How to develop buyer personas for manufacturing

Written by Katie Hughes  |  8, September, 2017  |  0 Comments

In previous posts we’ve talked about how valuable content marketing is for manufacturing companies. And seemingly, manufacturers agree. According to research by the Content Marketing Institute (CMI), 85 per cent of manufacturing companies use content marketing.

However, only one in five (20 per cent) say their approach is extremely or very successful.

The success of your content marketing efforts is reliant on having well-defined buyer personas. By developing buyer personas you gain a deeper understanding of your target audience and their buying behaviours, so you can create content that will nurture them through the buyer’s journey.

They help answer questions like ‘What messages should I focus my content around?’, ‘What types of content should I create?’, and ‘Where should I share my content?’. You could be writing two or three blog posts a week, but if that content doesn’t speak directly to your ideal customers, your efforts will be wasted. It’s about quality, not quantity.

The buyer persona approach for manufacturing

When developing buyer personas, you should start by collating all the information you have about your target buyers. Your Marketing team will have data on where your current online visitors are located and how they found your website, as well as some details about their demographics, industry and job role. They may also have collected data from market research, such as customer satisfaction surveys.

Your Sales team will have a strong understanding of the types of customers your business attracts, what they want to achieve from investing in your product or service, and what the common objections to purchasing are.

Compile all this existing knowledge, data and feedback, and hold a workshop with your Sales and Marketing teams to build a top-level sketch of your buyer personas.

The next step is to interview your existing customers. Your buyer personas shouldn’t be built on internal knowledge and experiences alone. To really understand your target audience, you need to speak to your customers. ‘Closed-lost’ prospects, who chose a competitor product over your own, are also a good group to speak to as they can tell you how and why they concluded that your product or service was not as good as the one they purchased.

While there’s no hard and fast rule for how many buyer personas you should create, it’s important you develop one for each of the main types of customers you sell to. Even if you only manufacture one product, it’s likely you’ll still be selling to more than one type of customer. Decision makers in Procurement, Operations, Engineering, and the C-suite, may all be involved in the buying process. Therefore, you’ll want to craft separate pieces of content for each of them that directly addresses their specific needs and priorities.

What your buyer personas should include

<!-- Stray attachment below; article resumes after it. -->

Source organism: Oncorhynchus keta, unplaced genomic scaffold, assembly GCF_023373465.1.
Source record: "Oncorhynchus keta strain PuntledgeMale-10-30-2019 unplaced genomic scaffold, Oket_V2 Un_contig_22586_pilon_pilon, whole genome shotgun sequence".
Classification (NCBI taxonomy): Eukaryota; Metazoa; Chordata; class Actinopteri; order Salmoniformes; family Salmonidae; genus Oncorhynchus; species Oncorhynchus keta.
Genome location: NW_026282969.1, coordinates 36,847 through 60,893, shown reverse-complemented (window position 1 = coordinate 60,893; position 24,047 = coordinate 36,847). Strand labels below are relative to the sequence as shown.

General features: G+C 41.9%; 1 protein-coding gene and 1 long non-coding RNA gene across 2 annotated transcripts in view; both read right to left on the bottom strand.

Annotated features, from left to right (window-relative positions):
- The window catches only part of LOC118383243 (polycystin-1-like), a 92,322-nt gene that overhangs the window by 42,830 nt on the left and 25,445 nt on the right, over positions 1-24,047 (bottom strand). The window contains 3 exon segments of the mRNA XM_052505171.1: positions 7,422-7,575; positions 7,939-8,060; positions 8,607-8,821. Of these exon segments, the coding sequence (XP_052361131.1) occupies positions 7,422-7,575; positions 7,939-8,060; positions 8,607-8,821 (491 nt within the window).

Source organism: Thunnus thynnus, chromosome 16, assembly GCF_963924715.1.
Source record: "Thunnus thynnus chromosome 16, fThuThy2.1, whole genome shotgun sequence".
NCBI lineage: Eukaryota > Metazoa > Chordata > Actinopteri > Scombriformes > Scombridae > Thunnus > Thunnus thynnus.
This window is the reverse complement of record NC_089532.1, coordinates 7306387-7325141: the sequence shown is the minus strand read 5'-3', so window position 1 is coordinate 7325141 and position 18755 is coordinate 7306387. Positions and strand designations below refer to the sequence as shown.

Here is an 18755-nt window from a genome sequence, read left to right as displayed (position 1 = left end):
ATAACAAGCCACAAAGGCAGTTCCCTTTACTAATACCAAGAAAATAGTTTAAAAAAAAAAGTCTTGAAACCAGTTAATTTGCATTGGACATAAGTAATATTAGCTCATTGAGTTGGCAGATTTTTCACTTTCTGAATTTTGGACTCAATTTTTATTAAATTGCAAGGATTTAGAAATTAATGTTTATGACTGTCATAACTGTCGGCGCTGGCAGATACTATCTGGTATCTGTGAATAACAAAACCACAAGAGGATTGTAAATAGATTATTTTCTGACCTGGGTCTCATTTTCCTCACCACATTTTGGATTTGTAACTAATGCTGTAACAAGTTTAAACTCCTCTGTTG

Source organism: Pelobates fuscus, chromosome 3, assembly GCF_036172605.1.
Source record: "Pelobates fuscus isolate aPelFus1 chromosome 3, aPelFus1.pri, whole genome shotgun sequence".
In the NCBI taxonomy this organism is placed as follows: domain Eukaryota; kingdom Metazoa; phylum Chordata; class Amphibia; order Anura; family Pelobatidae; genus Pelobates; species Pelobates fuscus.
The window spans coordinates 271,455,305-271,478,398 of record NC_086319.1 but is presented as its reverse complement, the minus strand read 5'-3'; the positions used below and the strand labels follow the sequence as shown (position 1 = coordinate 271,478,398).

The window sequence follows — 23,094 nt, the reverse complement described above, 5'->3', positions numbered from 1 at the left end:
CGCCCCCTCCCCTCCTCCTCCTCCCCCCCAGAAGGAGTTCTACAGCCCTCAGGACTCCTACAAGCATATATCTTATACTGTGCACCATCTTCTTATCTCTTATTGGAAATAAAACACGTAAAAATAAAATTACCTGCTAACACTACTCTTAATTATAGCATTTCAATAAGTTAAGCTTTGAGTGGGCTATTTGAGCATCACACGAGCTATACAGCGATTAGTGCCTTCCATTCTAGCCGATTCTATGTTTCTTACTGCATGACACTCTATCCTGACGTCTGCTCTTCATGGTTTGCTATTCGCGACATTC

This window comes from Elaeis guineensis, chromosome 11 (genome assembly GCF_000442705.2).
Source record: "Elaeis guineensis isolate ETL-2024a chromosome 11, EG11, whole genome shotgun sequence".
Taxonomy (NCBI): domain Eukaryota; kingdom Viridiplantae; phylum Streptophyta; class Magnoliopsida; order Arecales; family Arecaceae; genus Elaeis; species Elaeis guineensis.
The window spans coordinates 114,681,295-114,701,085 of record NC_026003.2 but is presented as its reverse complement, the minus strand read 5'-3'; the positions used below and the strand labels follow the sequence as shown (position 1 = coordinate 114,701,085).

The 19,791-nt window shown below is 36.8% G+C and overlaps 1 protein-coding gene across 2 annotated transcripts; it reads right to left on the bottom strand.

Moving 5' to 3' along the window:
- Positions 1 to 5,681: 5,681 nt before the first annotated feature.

Once you’ve gathered all the information you can about your buyer personas, you can create a comprehensive profile for each of them. These should be shared amongst your Marketing and Sales teams and used to inform the content you produce.

Your buyer persona profiles should be built around the Buyer Persona Institute’s ‘Five Rings of Buyer Insight™’:

  1. Priority Initiatives: What causes buyers to invest in solutions like yours and what is different about buyers who are satisfied with the status quo?
  2. Success Factors: What operational or personal results does your buyer persona expect to achieve by purchasing this solution?
  3. Perceived Barriers: What concerns cause your buyer to believe that your solution or company is not their best option?
  4. Buyer’s Journey: This insight reveals details about who and what impacts your customer as they evaluate their options and select one.
  5. Decision Criteria: Which aspects of the competing products, services, solutions or company do your buyers perceive as most critical, and what are their expectations for each?

Your buyer persona profiles should provide detailed answers to these questions. 

They should also include:

  • A catchy name, like Engineering Ed, or Board Member Bill
  • An image (use can stock imagery)
  • Quotes from your interviews (to help bring your persona to life)
  • A description of their demographics, job role, values and job pressures
  • A list of the key online and offline resources they use

Every piece of content you create should be created with a clear intent: to meet an anticipated or known need of a target buyer. Your buyer persona profiles will be bursting with opportunities for content that will respond to those needs.

Once you’ve created them, ensure they are regularly reviewed and updated. Your target audience’s needs aren’t static, they can be subject to change, for instance due to shifts in the economy, or the introduction of new technologies.

The future of manufacturing is expected to bring big changes, with the Internet of Things, 3D printing, and mass customisation leading the way. It’s therefore more important than ever that your manufacturing company understands the needs, fears and aspirations of your target audience. By developing buyer personas, and reviewing and updating them regularly, you can ensure your content taps into these.

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